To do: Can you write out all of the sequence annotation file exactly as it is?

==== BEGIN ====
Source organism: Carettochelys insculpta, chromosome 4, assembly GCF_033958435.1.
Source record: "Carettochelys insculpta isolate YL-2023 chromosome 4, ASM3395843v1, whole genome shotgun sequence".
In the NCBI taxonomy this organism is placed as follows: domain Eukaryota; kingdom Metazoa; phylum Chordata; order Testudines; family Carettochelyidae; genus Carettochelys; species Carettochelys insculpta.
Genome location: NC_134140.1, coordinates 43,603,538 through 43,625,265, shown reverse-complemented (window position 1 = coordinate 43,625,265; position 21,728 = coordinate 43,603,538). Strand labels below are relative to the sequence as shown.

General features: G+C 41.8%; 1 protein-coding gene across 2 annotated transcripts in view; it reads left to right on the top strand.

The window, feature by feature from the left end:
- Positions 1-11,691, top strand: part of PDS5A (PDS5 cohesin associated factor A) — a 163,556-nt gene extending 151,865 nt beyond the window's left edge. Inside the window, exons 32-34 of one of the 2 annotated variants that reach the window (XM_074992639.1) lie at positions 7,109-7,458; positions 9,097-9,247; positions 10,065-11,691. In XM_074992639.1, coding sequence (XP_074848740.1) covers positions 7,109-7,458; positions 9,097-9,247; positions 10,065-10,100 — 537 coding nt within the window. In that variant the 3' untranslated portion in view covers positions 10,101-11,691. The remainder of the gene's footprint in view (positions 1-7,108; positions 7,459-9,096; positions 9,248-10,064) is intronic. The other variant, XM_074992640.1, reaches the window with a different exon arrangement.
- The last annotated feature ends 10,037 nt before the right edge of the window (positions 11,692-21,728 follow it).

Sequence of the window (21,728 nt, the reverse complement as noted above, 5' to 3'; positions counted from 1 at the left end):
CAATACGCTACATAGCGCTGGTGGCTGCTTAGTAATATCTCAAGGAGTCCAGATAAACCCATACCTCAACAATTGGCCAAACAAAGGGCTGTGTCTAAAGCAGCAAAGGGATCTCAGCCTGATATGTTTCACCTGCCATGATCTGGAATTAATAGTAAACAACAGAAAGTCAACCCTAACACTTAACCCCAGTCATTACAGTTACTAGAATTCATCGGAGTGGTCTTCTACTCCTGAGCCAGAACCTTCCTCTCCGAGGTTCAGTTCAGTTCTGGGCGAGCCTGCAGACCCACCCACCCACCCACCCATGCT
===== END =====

Source organism: Carettochelys insculpta, chromosome 4, assembly GCF_033958435.1.
Source record: "Carettochelys insculpta isolate YL-2023 chromosome 4, ASM3395843v1, whole genome shotgun sequence".
In the NCBI taxonomy this organism is placed as follows: domain Eukaryota; kingdom Metazoa; phylum Chordata; order Testudines; family Carettochelyidae; genus Carettochelys; species Carettochelys insculpta.
Genome location: NC_134140.1, coordinates 43,603,538 through 43,625,265, shown reverse-complemented (window position 1 = coordinate 43,625,265; position 21,728 = coordinate 43,603,538). Strand labels below are relative to the sequence as shown.

General features: G+C 41.8%; 1 protein-coding gene across 2 annotated transcripts in view; it reads left to right on the top strand.

The window, feature by feature from the left end:
- Positions 1-11,691, top strand: part of PDS5A (PDS5 cohesin associated factor A) — a 163,556-nt gene extending 151,865 nt beyond the window's left edge. Inside the window, exons 32-34 of one of the 2 annotated variants that reach the window (XM_074992639.1) lie at positions 7,109-7,458; positions 9,097-9,247; positions 10,065-11,691. In XM_074992639.1, coding sequence (XP_074848740.1) covers positions 7,109-7,458; positions 9,097-9,247; positions 10,065-10,100 — 537 coding nt within the window. In that variant the 3' untranslated portion in view covers positions 10,101-11,691. The remainder of the gene's footprint in view (positions 1-7,108; positions 7,459-9,096; positions 9,248-10,064) is intronic. The other variant, XM_074992640.1, reaches the window with a different exon arrangement.
- The last annotated feature ends 10,037 nt before the right edge of the window (positions 11,692-21,728 follow it).

Sequence of the window (21,728 nt, the reverse complement as noted above, 5' to 3'; positions counted from 1 at the left end):
CAATACGCTACATAGCGCTGGTGGCTGCTTAGTAATATCTCAAGGAGTCCAGATAAACCCATACCTCAACAATTGGCCAAACAAAGGGCTGTGTCTAAAGCAGCAAAGGGATCTCAGCCTGATATGTTTCACCTGCCATGATCTGGAATTAATAGTAAACAACAGAAAGTCAACCCTAACACTTAACCCCAGTCATTACAGTTACTAGAATTCATCGGAGTGGTCTTCTACTCCTGAGCCAGAACCTTCCTCTCCGAGGTTCAGTTCAGTTCTGGGCGAGCCTGCAGACCCACCCACCCACCCACCCATGCT